Citizens, by birth or choice, of a common country, that country has a right to concentrate your affections. The name of american, which belongs to you, in your national capacity, must always exalt the just pride of Patriotism, more than any appellation derived from local discriminations. With slight shades of difference, you have the same religion, manners, habits, and political principles. You have in a common cause fought and triumphed together; the Independence and Liberty you possess are the work of joint counsels, and joint efforts, of common dangers, sufferings, and successes.
However combinations or associations of the above description may now and then answer popular ends, they are likely, in the course of time and things, to become potent engines, by which cunning, ambitious, and unprincipled men will be enabled to subvert the power of the people, and to usurp for themselves the reins of government; destroying afterwards the very engines, which have lifted them to unjust dominion.
One method of assault may be to effect, in the forms of the constitution, alterations, which will impair the energy of the system, and thus to undermine what cannot be directly overthrown. In all the changes to which you may be invited, remember that time and habit are at least as necessary to fix the true character of governments, as of other human institutions; that experience is the surest standard, by which to test the real tendency of the existing constitution of a country;
I have already intimated to you the danger of parties in the state, with particular reference to the founding of them on geographical discriminations. Let me now take a more comprehensive view, and warn you in the most solemn manner against the baneful effects of the spirit of party, generally.
The alternate domination of one faction over another, sharpened by the spirit of revenge, natural to party dissension, which in different ages and countries has perpetrated the most horrid enormities, is itself a frightful despotism. But this leads at length to a more formal and permanent despotism. The disorders and miseries, which result, gradually incline the minds of men to seek security and repose in the absolute power of an individual; and sooner or later the chief of some prevailing faction, more able or more fortunate than his competitors, turns this disposition to the purposes of his own elevation, on the ruins of Public Liberty.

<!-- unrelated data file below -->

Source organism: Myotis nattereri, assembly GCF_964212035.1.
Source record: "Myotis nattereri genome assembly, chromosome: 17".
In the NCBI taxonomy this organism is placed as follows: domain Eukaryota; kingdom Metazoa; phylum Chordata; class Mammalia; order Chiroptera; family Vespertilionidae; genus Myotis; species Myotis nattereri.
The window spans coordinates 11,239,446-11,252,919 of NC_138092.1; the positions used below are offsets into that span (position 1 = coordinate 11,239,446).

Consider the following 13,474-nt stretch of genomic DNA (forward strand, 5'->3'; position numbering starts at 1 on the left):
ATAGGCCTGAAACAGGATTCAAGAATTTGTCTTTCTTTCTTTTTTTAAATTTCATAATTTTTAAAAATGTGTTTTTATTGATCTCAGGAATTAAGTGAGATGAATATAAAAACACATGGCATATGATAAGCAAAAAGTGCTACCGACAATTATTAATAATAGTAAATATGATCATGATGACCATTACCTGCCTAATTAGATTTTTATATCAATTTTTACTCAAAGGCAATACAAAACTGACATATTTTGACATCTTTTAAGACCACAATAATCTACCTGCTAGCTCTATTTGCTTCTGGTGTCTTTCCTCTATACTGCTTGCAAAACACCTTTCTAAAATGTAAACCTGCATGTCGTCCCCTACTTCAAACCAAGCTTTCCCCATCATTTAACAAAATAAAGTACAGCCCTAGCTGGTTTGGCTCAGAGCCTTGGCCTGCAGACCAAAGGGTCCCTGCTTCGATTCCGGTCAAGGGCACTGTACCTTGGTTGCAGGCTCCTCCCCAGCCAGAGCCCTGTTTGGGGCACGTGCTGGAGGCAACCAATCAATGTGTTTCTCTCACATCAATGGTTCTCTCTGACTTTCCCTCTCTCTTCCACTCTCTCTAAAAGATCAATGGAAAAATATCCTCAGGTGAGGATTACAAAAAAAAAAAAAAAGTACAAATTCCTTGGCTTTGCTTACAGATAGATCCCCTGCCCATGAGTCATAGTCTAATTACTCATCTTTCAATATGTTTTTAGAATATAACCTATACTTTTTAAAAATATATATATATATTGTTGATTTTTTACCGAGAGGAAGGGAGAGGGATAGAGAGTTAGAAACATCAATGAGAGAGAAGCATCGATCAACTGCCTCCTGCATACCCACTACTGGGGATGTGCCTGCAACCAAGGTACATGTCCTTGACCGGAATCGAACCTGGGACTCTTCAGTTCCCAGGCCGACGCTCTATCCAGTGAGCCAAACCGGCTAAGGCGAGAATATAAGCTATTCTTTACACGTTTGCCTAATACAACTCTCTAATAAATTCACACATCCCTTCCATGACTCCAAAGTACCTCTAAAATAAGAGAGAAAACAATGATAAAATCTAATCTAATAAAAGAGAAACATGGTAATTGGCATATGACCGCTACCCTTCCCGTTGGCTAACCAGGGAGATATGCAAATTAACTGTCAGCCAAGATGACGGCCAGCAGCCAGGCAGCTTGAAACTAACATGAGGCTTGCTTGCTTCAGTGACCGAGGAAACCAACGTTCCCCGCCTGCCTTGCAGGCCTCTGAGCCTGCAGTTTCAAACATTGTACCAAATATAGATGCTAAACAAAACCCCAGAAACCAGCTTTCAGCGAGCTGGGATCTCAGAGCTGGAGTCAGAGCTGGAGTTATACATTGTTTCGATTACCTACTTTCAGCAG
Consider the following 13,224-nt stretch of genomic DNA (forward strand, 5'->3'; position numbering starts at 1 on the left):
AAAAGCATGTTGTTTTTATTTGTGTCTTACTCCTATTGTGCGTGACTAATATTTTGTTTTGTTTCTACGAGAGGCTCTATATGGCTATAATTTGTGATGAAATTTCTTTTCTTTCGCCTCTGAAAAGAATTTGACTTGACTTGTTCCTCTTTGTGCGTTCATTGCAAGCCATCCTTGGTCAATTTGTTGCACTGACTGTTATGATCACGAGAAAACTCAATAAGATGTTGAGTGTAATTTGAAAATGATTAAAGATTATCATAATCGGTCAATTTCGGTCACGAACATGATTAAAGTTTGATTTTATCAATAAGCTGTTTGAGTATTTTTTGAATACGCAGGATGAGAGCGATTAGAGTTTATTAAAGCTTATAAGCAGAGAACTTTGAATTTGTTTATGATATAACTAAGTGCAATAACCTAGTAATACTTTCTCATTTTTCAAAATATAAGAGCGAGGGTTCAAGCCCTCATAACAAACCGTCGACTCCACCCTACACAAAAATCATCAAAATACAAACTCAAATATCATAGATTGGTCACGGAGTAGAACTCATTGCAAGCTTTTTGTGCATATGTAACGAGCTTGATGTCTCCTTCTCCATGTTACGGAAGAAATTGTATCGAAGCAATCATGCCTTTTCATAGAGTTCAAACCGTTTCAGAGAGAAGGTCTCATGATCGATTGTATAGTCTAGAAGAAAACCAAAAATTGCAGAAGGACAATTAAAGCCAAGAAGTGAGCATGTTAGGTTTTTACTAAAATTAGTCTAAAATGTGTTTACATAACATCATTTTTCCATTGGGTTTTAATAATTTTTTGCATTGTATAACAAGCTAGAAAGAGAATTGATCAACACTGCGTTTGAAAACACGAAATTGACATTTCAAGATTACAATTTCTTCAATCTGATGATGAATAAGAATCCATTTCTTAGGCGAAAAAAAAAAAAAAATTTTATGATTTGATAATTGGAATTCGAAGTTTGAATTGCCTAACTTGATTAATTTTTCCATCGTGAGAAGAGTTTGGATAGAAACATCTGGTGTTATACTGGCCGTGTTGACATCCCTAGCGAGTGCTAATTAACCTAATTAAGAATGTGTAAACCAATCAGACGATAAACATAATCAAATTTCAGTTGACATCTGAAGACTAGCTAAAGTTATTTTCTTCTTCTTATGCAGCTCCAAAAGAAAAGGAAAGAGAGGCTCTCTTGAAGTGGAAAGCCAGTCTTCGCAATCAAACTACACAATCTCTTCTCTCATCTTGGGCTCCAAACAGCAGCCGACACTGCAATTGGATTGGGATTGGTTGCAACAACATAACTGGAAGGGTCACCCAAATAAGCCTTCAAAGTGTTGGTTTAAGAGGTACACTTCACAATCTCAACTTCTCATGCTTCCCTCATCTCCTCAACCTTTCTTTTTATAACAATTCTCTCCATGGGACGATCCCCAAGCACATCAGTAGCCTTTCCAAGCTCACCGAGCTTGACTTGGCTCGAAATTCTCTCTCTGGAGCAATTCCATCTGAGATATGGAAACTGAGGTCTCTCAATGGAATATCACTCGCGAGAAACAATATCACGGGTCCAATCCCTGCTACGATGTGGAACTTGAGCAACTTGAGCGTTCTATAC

Of all the dispositions and habits, which lead to political prosperity, Religion and Morality are indispensable supports.
As a very important source of strength and security, cherish public credit. One method of preserving it is, to use it as sparingly as possible; avoiding occasions of expense by cultivating peace, but remembering also that timely disbursements to prepare for danger frequently prevent much greater disbursements to repel it; avoiding likewise the accumulation of debt, not only by shunning occasions of expense, but by vigorous exertions in time of peace to discharge the debts, which unavoidable wars may have occasioned, not ungenerously throwing upon posterity the burthen, which we ourselves ought to bear. The execution of these maxims belongs to your representatives, but it is necessary that public opinion should cooperate.
Observe good faith and justice towards all Nations; cultivate peace and harmony with all.
Against the insidious wiles of foreign influence (I conjure you to believe me, fellow-citizens,) the jealousy of a free people ought to be constantly awake; since history and experience prove, that foreign influence is one of the most baneful foes of Republican Government.
United States - September 17, 1796
In addition to those prescient words of warning and encouragement from a man of "firsts,” it is in our best interests to remember what Thomas Paine further entreated in his American Crisis pamphlet: "For though the flame of liberty may sometimes cease to shine, the embers can never expire."
The embers are about to expire. We cannot let them! America – let us not forget who "brought us to the dance.” The flame of liberty is being encircled by a severe gale force as we watch our freedoms being swept away. It is our duty as citizens of this country to not be "sunshine patriots,” i.e., fair-weather citizens, but steadfast Washingtonian Patriots! Let us fight to uphold our Constitution! Yes, we can!